Despite an increasing interest in the use of light for neural stimulation there is little information on how it interacts with neural tissue. The choice of wavelength in most of the optical stimulation literature is based on already available light sources designed for other applications. This paper is the first one to report the complex refractive index of the Sciatic nerve of Xenopus laevis, which is a crucial parameter for identifying the optimal wavelength of optical stimuli. The Xenopus laevis neural tissue is the most widely used tissue type in peripheral neurostimulation studies. In this work, the Reflectance (R) and the Transmittance (T ) of the Sciatic nerve were measured over a wavelength range of 860 nm to 2250 nm, and the corresponding real (n) and the imaginary (k) refractive indices were calculated using appropriate formulae in a novel way. The reported n values were between 1.3-1.44 and the k values are of the order of 10−5 over the full wavelength range. The absorption coefficient, α was found to be 100-500 cm−1. Several localised wavelength ranges were identified that can offer a maximised power coupling between potential optical stimuli and the neural tissue (1150- 1200 nm, 1500-1700 nm and 1900-2050 nm). The narrower regions of 1400-1600 nm and 1850-2150 nm were found to exhibit maximised absorbance. Separately, three regions were identified, where the penetration depths are the greatest (950-1000 nm, 1050-1350 nm and 1600-1900 nm). This paper provides, for the first time, the fundamental specifications for optimising the parameters of optical neurostimulation systems.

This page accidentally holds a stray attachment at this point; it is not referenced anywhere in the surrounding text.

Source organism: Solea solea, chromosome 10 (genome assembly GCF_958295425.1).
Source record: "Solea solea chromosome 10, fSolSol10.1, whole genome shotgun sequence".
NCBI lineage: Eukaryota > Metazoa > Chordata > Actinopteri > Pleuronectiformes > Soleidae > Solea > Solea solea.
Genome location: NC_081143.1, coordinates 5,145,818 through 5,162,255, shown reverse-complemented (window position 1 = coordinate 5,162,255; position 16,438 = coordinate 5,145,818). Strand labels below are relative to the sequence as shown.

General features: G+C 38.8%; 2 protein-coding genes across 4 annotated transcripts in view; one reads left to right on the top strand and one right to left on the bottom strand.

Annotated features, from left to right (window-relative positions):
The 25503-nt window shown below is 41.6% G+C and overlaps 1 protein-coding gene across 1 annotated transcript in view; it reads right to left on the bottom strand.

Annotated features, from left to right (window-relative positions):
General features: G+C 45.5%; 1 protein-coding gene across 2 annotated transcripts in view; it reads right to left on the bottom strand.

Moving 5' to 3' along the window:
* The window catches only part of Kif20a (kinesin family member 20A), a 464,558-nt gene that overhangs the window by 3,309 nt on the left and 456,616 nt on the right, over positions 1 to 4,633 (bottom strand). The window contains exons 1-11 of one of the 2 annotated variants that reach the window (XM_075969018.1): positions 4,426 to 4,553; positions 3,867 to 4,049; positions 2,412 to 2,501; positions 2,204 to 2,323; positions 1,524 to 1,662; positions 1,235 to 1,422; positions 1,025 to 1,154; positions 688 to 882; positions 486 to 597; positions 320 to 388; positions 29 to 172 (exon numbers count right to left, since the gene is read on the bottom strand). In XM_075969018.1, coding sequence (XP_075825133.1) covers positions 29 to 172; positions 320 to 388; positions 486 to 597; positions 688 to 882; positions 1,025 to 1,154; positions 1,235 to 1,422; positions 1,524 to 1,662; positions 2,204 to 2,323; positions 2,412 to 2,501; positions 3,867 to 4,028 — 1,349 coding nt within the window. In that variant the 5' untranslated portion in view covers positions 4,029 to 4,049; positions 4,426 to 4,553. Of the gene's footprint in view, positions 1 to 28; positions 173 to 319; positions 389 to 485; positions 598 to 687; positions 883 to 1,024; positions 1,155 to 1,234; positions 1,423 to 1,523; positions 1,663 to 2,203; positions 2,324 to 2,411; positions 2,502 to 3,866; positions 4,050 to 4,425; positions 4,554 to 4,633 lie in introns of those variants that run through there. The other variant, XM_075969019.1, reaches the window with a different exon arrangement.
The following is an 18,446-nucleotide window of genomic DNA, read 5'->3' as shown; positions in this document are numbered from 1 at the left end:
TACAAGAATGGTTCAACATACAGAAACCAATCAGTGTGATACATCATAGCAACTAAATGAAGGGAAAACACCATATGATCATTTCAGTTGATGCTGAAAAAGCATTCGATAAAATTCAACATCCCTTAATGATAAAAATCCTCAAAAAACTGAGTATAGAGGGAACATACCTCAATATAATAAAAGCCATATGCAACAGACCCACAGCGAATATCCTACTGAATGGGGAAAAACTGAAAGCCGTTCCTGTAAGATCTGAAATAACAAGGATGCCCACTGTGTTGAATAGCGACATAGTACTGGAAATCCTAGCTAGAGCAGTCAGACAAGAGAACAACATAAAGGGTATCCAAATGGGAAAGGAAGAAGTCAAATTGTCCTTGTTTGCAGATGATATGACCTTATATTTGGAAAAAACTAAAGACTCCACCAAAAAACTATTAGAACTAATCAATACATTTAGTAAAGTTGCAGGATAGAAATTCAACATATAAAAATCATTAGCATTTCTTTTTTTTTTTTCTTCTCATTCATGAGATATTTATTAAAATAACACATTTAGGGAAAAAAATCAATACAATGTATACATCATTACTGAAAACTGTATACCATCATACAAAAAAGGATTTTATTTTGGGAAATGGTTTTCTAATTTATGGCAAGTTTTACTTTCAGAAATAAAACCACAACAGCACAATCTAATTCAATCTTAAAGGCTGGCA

|Journal||IEEE Transactions on Neural Systems and Rehabilitation Engineering|
|Publication status||Published - 25 Oct 2018|
- Complex refractive index,
- Xenopus laevis.
- Optical Stimulation,
- Sciatic nerve,
Rahman, E., Powner, M., Kyriacou , P. A., & Triantis, I. (2018). Assessment of the Complex Refractive Indices of Xenopus leaves Sciatic Nerve for the Optimisation of Optical (NIR) Neurostimulation. IEEE Transactions on Neural Systems and Rehabilitation Engineering. https://doi.org/10.1109/TNSRE.2018.2878107